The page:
Generate a Knowledge Base
When you want students to have an academic debate or share findings, you can use a shared knowledge base. This means that a group of people is responsible for the creation and/or collection of content, which will be around after the course finishes. It can then be used as a starting point for the next group of students. Think of an encyclopedia like wikipedia. This format teaches students how to organize information, how to write academically, how to link to and cite sources, how to critique and interpret sources as well as learning communication and collaboration skills.
Works for all group sizes
Limited preparation needed
Structure and navigation, including tagging/indexing, should be decided before you start.
Creating a knowledge base is more a question of organisation than technology. Many technologies can be used.
Co-creation and writing articles – (a)synchronous
Tools such as a wiki or platforms such as OneDrive will allow people to work together on the same content, such as a blog or an article. You could also decide to adopt a page in Wikipedia to improve (discuss with the editors of the page).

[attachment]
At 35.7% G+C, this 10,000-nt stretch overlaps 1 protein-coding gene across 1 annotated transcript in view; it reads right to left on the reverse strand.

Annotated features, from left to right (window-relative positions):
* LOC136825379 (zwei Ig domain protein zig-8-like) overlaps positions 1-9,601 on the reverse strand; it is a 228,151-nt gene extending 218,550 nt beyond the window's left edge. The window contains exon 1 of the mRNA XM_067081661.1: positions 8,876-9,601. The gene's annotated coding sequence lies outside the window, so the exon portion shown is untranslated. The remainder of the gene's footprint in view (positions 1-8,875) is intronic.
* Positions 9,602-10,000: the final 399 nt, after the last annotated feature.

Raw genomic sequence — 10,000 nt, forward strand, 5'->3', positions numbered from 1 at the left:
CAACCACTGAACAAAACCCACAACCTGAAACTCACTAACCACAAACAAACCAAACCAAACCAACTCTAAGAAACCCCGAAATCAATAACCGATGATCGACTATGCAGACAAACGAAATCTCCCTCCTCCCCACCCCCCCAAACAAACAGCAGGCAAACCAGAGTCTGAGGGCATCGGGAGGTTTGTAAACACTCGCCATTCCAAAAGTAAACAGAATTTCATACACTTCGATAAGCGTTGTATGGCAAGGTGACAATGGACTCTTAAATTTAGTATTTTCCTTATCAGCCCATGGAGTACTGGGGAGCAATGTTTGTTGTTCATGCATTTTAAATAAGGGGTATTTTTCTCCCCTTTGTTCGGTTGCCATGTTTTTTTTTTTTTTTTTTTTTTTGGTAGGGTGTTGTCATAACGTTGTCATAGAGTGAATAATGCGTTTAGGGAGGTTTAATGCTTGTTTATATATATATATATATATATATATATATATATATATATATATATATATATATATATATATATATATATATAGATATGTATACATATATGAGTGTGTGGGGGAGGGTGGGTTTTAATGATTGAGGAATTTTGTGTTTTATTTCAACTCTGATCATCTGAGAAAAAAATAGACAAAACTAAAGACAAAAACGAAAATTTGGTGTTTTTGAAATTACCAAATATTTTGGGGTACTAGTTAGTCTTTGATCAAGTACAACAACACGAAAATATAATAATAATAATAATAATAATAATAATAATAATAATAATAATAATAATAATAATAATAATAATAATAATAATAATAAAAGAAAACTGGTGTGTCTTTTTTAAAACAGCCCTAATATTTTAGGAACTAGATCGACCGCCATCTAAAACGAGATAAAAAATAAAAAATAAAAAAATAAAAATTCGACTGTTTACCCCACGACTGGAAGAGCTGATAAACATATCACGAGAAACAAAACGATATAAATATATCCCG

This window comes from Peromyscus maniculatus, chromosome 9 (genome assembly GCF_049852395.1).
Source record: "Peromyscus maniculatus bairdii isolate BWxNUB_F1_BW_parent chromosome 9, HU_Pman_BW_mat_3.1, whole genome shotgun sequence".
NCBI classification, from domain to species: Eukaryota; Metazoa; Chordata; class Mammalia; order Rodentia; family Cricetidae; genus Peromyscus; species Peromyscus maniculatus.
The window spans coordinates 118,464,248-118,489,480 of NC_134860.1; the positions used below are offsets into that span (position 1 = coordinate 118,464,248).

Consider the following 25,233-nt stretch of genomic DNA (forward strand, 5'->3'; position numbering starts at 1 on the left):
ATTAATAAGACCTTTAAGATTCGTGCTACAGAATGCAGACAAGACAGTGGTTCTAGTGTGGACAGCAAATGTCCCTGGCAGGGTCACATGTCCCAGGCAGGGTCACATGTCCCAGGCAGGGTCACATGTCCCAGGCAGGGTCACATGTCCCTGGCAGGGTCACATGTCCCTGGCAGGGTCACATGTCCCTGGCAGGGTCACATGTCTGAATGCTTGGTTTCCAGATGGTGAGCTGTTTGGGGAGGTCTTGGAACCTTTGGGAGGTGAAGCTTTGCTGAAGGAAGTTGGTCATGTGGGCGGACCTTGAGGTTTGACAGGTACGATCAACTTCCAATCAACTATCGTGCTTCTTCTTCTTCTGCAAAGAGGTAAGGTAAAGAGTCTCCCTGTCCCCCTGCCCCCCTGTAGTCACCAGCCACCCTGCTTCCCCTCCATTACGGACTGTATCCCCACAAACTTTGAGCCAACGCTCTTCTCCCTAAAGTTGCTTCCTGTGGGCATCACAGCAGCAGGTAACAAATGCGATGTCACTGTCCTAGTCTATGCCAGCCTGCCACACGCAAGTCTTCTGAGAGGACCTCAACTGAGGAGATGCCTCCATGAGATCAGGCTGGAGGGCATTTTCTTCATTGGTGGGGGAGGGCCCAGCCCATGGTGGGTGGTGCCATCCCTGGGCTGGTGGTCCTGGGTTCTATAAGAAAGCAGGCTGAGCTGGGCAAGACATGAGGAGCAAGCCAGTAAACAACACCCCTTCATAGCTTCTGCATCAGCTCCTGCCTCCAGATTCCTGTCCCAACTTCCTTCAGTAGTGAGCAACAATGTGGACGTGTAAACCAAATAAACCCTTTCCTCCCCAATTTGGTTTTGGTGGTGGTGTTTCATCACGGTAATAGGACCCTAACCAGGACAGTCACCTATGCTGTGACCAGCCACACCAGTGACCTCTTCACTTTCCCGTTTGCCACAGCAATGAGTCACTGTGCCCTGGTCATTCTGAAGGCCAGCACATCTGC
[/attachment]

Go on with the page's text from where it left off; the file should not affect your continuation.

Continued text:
Concluding and reporting – synchronous
When a group wants to report on their findings and conclusions from a live session in Kaltura Live Rooms they can use the notes section and whiteboard options.
Creating a repository – (a)synchronous
By letting students upload their content in a shared folder on the LMS (Brightspace or Blackboard), a shared repository is created. You can make students responsible for summarising or tagging the shared article. You can use annotation tools for commenting on shared material.
Relevant links and additional information
Prof dr. Richard T. Griffiths How to find Material
Prof. dr. Richard T. Griffiths How to find online sources for your research paper
Prof. dr. Richard T. Griffiths How to avoid Plagiarism
Prof. dr. Richard T. Griffiths How to get a research question
Prof. dr. Richard T. Griffiths How to get your paper published